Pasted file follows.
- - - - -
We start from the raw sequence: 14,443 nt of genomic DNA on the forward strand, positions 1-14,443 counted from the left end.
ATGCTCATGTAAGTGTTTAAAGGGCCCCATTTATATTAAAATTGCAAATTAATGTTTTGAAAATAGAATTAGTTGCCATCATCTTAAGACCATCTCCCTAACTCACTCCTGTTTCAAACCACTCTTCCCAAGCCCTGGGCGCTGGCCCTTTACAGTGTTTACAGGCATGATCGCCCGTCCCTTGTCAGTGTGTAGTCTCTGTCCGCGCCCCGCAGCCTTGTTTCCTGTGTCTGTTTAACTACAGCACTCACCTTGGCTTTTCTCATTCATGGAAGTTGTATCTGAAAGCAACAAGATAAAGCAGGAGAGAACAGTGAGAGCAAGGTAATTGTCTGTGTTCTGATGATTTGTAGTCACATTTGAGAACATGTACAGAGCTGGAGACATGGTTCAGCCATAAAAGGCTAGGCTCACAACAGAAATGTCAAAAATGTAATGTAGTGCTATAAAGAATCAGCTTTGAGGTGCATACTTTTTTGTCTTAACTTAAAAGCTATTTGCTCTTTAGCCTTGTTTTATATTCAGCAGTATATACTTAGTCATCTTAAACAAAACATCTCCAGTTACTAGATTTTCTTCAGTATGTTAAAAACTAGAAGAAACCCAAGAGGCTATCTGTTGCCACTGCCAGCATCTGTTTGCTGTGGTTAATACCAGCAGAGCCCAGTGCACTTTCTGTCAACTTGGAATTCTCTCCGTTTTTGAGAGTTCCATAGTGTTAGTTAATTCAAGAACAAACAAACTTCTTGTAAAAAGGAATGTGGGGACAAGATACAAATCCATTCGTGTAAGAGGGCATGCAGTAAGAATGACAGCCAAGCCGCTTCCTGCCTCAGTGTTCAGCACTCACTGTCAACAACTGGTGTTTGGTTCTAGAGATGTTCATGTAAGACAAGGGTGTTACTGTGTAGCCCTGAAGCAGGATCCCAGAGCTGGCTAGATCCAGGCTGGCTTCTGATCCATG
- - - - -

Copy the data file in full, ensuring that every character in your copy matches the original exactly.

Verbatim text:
We start from the raw sequence: 14,443 nt of genomic DNA on the forward strand, positions 1-14,443 counted from the left end.
ATGCTCATGTAAGTGTTTAAAGGGCCCCATTTATATTAAAATTGCAAATTAATGTTTTGAAAATAGAATTAGTTGCCATCATCTTAAGACCATCTCCCTAACTCACTCCTGTTTCAAACCACTCTTCCCAAGCCCTGGGCGCTGGCCCTTTACAGTGTTTACAGGCATGATCGCCCGTCCCTTGTCAGTGTGTAGTCTCTGTCCGCGCCCCGCAGCCTTGTTTCCTGTGTCTGTTTAACTACAGCACTCACCTTGGCTTTTCTCATTCATGGAAGTTGTATCTGAAAGCAACAAGATAAAGCAGGAGAGAACAGTGAGAGCAAGGTAATTGTCTGTGTTCTGATGATTTGTAGTCACATTTGAGAACATGTACAGAGCTGGAGACATGGTTCAGCCATAAAAGGCTAGGCTCACAACAGAAATGTCAAAAATGTAATGTAGTGCTATAAAGAATCAGCTTTGAGGTGCATACTTTTTTGTCTTAACTTAAAAGCTATTTGCTCTTTAGCCTTGTTTTATATTCAGCAGTATATACTTAGTCATCTTAAACAAAACATCTCCAGTTACTAGATTTTCTTCAGTATGTTAAAAACTAGAAGAAACCCAAGAGGCTATCTGTTGCCACTGCCAGCATCTGTTTGCTGTGGTTAATACCAGCAGAGCCCAGTGCACTTTCTGTCAACTTGGAATTCTCTCCGTTTTTGAGAGTTCCATAGTGTTAGTTAATTCAAGAACAAACAAACTTCTTGTAAAAAGGAATGTGGGGACAAGATACAAATCCATTCGTGTAAGAGGGCATGCAGTAAGAATGACAGCCAAGCCGCTTCCTGCCTCAGTGTTCAGCACTCACTGTCAACAACTGGTGTTTGGTTCTAGAGATGTTCATGTAAGACAAGGGTGTTACTGTGTAGCCCTGAAGCAGGATCCCAGAGCTGGCTAGATCCAGGCTGGCTTCTGATCCATG